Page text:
Friday, May 19, 2006

S.B.I.: A Three-Letter Acronym For Failure

The old saying that fences don't make good neighbors has taken on new meaning with the announcement of a plan to build 370 miles of fence along the Mexican border -- the U.S. government's version of immigration reform.

The question is, what kind of fence?

The Bush administration wants the high-tech "virtual fence" called for in legislation zooming through Congress, while the Senate wants a fence fence, in this instance of a triple-layered design, and has made its preference clear in an 83-16 vote.

The virtual fence would be designed and built by a defense contractor like Lockheed Martin, Raytheon or Northrop Grumman, all of whom say they will submit bids for a multibillion-dollar contract and all of whom are generous Republican campaign contributors.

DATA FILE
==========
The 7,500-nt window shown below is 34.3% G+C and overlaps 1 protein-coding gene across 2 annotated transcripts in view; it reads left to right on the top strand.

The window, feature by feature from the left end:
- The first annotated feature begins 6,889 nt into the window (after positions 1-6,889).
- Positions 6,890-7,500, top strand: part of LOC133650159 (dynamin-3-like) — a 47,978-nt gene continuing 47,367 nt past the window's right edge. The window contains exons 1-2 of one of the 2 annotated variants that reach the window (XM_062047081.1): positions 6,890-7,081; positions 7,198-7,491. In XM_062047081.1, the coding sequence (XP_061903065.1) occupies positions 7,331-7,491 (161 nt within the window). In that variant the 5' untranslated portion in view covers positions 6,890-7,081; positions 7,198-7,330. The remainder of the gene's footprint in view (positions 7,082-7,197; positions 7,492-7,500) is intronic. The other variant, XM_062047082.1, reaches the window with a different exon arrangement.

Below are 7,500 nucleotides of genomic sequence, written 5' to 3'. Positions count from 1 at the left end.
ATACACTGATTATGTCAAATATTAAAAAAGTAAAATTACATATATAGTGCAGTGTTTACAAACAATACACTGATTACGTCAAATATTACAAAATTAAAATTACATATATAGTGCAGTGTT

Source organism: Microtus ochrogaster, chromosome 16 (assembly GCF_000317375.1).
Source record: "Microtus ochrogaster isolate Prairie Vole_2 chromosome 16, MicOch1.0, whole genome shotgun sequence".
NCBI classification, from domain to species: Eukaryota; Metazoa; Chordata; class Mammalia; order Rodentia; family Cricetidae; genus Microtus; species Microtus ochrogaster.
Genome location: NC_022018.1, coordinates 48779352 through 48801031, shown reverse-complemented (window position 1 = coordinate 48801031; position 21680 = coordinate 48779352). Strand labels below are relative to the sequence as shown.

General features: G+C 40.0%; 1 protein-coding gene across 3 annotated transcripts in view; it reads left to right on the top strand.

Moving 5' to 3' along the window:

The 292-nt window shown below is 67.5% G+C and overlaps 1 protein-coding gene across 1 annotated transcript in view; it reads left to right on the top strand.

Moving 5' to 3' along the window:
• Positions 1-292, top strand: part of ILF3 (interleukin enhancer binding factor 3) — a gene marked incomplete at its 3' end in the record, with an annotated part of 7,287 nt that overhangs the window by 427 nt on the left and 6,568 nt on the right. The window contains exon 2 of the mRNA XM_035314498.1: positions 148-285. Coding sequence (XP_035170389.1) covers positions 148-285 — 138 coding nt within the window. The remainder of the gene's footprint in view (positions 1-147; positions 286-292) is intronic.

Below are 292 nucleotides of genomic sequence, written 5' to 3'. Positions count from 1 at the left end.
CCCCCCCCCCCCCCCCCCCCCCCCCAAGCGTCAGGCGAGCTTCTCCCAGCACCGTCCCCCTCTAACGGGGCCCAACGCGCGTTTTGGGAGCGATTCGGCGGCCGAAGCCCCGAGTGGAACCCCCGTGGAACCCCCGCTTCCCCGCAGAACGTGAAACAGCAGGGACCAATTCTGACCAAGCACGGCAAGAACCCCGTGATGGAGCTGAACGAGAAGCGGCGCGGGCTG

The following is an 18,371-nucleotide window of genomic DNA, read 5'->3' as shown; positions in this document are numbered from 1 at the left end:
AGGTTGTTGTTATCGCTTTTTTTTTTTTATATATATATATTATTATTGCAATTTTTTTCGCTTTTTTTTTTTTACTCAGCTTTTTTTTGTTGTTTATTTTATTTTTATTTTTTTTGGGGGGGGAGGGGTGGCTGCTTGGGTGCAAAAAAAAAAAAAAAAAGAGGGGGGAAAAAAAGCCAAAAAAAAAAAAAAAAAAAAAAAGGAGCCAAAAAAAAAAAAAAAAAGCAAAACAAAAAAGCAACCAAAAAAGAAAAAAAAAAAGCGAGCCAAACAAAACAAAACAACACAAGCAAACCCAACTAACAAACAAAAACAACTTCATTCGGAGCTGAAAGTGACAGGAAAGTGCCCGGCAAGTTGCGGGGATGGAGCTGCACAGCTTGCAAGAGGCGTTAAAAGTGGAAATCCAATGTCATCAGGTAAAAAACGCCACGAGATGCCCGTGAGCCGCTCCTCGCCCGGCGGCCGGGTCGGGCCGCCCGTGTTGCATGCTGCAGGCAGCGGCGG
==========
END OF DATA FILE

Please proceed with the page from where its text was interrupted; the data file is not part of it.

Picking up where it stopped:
The virtual fence would use some of the same pricey high-tech tools these companies have already put to work in Iraq and Afghanistan, including unmanned aerial vehicles, ground surveillance satellites and motion-detection video equipment.

This plan prompted an unusally sharp worded attack from Rep. Harold Rogers, a Kentucy Republican:
We've been presented with expensive proposals for elaborate border technology that eventually have proven to be ineffective and wasteful. How is the S.B.I. [Secure Border Initiative] not just another three-letter acronym for failure?
Previous border initiatives such as Operation Hold the Line and Operation Gate Keeper were flops, but President Bush says that he is convinced that the government would get it right this time.

How reassuring.

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